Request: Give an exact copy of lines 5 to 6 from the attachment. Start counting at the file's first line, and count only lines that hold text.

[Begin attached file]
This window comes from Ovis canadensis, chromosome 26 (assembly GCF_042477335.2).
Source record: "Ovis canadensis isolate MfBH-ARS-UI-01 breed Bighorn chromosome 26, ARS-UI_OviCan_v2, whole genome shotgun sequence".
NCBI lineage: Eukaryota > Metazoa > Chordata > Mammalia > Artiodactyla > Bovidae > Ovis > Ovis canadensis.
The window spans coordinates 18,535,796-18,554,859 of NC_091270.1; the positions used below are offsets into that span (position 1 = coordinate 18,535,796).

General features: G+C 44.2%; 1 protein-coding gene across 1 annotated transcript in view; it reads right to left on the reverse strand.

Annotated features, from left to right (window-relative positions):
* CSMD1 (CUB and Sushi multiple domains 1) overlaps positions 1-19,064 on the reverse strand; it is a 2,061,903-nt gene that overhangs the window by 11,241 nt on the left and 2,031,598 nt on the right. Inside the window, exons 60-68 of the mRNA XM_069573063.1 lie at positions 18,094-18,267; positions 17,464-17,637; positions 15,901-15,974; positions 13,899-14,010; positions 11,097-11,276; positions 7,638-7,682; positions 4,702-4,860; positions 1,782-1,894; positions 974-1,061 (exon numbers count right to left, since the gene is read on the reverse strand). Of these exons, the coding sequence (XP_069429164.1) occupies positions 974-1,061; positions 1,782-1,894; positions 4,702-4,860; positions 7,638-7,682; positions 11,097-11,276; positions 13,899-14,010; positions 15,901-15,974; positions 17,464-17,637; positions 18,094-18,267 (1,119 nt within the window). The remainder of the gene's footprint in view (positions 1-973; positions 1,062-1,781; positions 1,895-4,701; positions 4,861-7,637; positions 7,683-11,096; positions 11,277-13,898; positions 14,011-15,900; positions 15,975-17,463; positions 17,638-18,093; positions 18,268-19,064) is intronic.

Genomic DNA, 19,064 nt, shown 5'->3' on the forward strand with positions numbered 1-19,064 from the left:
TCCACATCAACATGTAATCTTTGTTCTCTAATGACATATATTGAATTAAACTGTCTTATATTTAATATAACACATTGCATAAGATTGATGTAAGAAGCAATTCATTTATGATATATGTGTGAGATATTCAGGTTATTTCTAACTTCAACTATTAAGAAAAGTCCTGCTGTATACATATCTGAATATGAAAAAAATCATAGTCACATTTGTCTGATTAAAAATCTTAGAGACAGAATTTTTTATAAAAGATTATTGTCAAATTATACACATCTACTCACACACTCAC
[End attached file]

General features: G+C 44.2%; 1 protein-coding gene across 1 annotated transcript in view; it reads right to left on the reverse strand.

Annotated features, from left to right (window-relative positions):